A tiny turtle hatchling negotiates a minefield of plastics and other debris as it makes its journey toward the sea. The image, snapped by a visiting media crew on a Little Cayman beach, demonstrates the threat posed by carelessly discarded trash to the island’s marine life.

The Department of Environment warns that plastics pose a serious threat to marine life. Earlier this year, a hatchling was found dead with its head trapped in a sheet of plastic on Seven Mile Beach.

Janice Blumenthal, research officer with the DoE, said discarded plastic fishing line, which takes more than 600 years to degrade, was among the biggest threats.

She said turtles, seabirds and other wildlife often become entangled in monofilament fishing line. The department has installed 40 recycling bins for disposal of fishing line.

Now it has partnered with the Guy Harvey Foundation to host a screening of the documentary movie, “A Plastic Ocean,” at Camana Bay, Tuesday night, to raise awareness of the global environmental impact of plastic waste. Representatives from the department and from the Department of Environmental Health will be on hand to answer audience questions on the night.

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The movie screening is just one element of Ocean Conservation Month, organized by the foundation of artist and wildlife researcher Guy Harvey.

Jessica Harvey, of the foundation, said the documentary, which also features Cayman freediver Tanya Streeter, had an important message about the impact of plastics on marine wildlife. She said the aim of Ocean Conservation Month, which also includes a shark talk and documentary for school children, a cocktail fundraiser, ocean story-time events for youngsters, and the screening of Mr. Harvey’s latest shark documentary, was to raise awareness of the wonders of the underwater world.

“The idea is to put ocean conservation at the forefront of people’s minds and to make people more aware of what is in their backyard. If you don’t know about it, you are less likely to care about it,” she said.

Shortlisted images in the Ocean Conservation Month photography competition are also on display throughout the month in an outdoor exhibition at Camana Bay.

Ms. Harvey said the month of events, sponsored by the Kenneth B. Dart Foundation, was an extension of Mr. Harvey’s annual “shark talk” events.

More than 900 school children are expected to attend a screening of “This is Your Ocean: Sharks, part 2,” a movie, featuring Caymanian youngsters swimming with tiger sharks in the Bahamas, that Mr. Harvey’s foundation produced last year.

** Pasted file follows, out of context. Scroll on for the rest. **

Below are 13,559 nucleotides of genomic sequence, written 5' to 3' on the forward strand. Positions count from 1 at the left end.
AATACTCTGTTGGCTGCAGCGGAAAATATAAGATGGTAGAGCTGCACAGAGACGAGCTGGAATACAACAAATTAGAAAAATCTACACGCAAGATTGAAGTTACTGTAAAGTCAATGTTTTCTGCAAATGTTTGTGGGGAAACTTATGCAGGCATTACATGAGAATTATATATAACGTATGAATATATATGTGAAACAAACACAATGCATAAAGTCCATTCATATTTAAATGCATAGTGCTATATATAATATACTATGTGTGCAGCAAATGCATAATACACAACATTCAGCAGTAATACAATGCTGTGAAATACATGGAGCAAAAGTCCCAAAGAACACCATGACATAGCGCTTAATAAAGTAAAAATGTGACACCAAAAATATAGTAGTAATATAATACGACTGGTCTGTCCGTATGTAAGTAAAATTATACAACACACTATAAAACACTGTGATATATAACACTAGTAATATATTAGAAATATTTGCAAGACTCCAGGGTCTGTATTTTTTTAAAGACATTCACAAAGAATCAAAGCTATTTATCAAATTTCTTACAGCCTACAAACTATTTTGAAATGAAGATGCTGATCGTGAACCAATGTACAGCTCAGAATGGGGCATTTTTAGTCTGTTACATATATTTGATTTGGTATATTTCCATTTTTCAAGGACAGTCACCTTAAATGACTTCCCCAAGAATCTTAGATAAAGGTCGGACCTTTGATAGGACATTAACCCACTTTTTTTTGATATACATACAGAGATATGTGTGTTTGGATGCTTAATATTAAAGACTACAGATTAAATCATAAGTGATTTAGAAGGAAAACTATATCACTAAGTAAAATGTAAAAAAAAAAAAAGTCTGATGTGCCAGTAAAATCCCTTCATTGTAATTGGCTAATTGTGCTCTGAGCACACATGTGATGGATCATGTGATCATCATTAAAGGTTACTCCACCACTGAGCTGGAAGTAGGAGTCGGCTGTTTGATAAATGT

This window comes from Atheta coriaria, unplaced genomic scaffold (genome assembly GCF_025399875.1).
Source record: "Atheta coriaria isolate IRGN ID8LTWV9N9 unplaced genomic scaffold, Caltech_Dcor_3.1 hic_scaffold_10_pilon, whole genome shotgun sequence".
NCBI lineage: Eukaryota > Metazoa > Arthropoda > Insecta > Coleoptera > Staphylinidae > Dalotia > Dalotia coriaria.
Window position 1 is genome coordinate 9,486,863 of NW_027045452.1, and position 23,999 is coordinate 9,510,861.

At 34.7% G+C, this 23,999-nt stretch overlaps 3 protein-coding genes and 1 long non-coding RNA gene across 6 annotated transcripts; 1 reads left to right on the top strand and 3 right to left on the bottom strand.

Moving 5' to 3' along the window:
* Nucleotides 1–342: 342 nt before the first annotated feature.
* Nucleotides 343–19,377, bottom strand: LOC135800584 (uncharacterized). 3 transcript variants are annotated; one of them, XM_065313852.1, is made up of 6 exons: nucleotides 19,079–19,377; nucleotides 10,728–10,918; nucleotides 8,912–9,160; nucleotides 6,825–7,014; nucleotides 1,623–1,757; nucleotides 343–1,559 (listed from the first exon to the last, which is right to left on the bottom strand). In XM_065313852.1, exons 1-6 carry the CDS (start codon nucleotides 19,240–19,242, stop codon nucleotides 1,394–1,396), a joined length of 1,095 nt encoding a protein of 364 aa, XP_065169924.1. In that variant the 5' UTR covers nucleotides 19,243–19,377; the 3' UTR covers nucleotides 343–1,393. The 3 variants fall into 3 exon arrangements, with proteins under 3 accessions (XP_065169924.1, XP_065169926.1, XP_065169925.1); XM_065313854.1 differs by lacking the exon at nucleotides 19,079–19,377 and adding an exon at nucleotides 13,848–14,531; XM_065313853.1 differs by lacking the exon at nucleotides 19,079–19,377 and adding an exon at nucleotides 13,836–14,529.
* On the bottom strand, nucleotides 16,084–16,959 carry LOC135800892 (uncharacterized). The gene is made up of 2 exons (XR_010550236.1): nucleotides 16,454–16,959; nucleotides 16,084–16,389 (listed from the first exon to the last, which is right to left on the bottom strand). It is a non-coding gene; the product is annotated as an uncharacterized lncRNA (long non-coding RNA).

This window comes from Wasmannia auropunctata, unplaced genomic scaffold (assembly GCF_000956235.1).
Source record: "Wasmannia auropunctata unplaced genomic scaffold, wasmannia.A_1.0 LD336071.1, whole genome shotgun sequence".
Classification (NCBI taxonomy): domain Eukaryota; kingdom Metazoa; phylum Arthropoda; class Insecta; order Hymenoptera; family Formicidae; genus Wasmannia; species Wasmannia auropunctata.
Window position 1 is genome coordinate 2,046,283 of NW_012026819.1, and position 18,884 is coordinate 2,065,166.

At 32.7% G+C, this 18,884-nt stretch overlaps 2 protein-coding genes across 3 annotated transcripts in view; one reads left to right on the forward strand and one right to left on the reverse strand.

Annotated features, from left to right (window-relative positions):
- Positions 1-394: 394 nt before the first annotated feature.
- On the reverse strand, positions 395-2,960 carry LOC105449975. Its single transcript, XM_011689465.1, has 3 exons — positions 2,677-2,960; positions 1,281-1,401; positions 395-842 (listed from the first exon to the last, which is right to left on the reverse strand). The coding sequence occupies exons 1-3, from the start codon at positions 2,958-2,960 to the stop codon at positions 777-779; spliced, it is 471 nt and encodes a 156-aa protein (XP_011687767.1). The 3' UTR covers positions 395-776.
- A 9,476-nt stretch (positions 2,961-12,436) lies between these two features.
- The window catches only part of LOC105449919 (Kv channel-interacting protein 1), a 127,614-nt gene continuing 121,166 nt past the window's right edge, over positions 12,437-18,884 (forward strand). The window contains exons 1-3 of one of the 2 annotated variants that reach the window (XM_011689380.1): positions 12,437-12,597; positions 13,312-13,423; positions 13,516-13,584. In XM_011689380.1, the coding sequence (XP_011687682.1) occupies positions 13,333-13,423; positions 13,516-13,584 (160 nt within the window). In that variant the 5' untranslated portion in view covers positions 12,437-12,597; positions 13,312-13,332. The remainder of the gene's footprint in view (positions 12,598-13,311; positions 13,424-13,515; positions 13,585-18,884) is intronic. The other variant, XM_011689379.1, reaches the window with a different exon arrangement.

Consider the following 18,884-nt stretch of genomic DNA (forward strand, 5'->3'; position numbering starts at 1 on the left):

Local experts will also speak to schoolchildren at the events on Nov. 10 and 24.

The finale to the month’s event will feature the premiere of another movie, “This is Your Ocean: Sea of Life,” which features footage of Cayman Islands students swimming with whale sharks and manta rays on a trip the Mexico’s Isla Mujeres earlier this year.

Miss Harvey said she hoped Ocean Conservation Month would grow to become a regular fixture on the Cayman Islands calendar.

“A lot of it is targeted at children, but hopefully that means we target families as well,” she added.

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  1. I have to agree with Miss Harvey hopes of Marine Conservation Month and that it grows .
    I am one that had fear of sharks , but after learning that the ocean was their home and not mine . I learned to respect them and everything else in the ocean. Education and experience is required to get it across to people .

    My first experience with sharks was when my dad bought a old fishing boat and we took it to Nicaragua for dry dock for repairs . After we got out to the fishing grounds the boat sprang a leak and we couldn’t stop the leak no other way but to have put a patch over the outside of the hull . I seen sharks in the water but I knew that the situation could have gotten worse if the leak wasn’t fixed , so we got the patch all setup that all i had to do was to hammer the nails in . Ever since i learned to respect sharks and their environment.